4. Steven Smith: With four hundreds and a batting average into the 40s in the 20 Tests he has played till now, this young Australian promises to become one of the stars of the Smith XI. When required he can also send down his Shane Warne lookalike leg-breaks — they are not that lethal but useful nonetheless.
5. MJK Smith: This bespectacled former England captain played 50 Tests with reasonable success, leading the country in exactly half of them. Apart from adding experience in the middle, he will take on the role of the deputy to Graeme Smith.
6. OG ‘Collie’ Smith: Perhaps the most gifted of the Smiths, Collie batted with aggressive fluency and bowled inspired spells of off-spin. His infectious enthusiasm and huge grin made him a joy to watch. His natural inclination was to belt every ball, but he learnt to curb his instincts to attack with some semblance of restraint. He had the knack of picking up valuable wickets with his off-breaks, and the ability to lift the spirit of the entire side with his magnificent fielding. The ideal all-rounder for the side.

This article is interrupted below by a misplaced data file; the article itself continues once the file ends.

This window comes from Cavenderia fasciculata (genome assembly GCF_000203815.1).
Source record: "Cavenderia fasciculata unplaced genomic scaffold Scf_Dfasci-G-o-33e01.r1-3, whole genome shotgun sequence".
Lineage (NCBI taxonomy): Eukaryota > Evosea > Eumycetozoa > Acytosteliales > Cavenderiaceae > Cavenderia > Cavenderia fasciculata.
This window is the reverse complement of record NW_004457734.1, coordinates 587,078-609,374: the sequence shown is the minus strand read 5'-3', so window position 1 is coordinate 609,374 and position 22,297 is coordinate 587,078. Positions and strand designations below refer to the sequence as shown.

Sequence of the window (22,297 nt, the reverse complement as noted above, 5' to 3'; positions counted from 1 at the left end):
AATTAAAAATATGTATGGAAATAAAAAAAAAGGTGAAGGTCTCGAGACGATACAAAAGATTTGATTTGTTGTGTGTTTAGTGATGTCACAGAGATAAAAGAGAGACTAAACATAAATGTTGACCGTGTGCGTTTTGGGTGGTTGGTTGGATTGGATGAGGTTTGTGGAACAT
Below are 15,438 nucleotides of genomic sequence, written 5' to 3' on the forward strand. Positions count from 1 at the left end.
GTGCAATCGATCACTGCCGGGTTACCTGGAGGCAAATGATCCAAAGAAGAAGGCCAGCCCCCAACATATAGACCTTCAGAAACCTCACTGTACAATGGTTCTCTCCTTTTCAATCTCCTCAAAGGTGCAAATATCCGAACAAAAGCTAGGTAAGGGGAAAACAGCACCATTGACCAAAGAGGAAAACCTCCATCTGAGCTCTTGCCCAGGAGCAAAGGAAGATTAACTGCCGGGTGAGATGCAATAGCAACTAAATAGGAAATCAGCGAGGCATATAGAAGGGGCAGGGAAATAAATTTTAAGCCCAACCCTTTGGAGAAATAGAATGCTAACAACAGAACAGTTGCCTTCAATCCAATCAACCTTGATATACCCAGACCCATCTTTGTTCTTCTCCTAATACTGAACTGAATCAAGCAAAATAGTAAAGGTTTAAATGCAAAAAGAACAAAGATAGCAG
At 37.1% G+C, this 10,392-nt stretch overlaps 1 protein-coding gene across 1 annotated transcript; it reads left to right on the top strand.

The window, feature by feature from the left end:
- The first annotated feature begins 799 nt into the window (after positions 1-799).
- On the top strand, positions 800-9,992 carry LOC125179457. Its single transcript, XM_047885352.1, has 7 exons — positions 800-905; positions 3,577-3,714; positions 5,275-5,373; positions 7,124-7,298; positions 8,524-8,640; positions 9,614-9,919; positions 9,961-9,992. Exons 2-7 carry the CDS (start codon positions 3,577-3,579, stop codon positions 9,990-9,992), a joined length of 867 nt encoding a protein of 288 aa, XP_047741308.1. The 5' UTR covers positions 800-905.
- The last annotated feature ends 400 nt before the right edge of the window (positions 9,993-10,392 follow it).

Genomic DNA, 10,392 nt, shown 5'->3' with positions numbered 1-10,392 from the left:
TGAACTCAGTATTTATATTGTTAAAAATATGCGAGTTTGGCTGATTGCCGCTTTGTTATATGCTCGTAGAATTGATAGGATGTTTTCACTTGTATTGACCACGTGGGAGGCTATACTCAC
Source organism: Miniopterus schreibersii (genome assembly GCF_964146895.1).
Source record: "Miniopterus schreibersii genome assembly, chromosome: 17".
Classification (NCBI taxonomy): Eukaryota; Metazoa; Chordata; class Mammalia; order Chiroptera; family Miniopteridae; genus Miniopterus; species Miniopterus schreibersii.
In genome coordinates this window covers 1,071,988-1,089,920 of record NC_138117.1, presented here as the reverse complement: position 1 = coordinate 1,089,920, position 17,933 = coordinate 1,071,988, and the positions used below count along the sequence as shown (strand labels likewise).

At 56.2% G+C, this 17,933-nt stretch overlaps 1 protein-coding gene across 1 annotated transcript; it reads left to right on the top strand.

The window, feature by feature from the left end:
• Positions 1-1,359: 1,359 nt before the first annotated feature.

7. Ian Smith (wk): Surprisingly, there are two quality wicketkeepers among the 29 Smiths — and a few other decent ones. While Tiger Smith was a legend of his times, representing England just before the First World War, New Zealander Ian Smith gets into the side with 63 Tests under his belt, the most experienced cricketer in the team after the captain. Neat glove-work aside, he could give the ball a whack and scored two Test hundreds.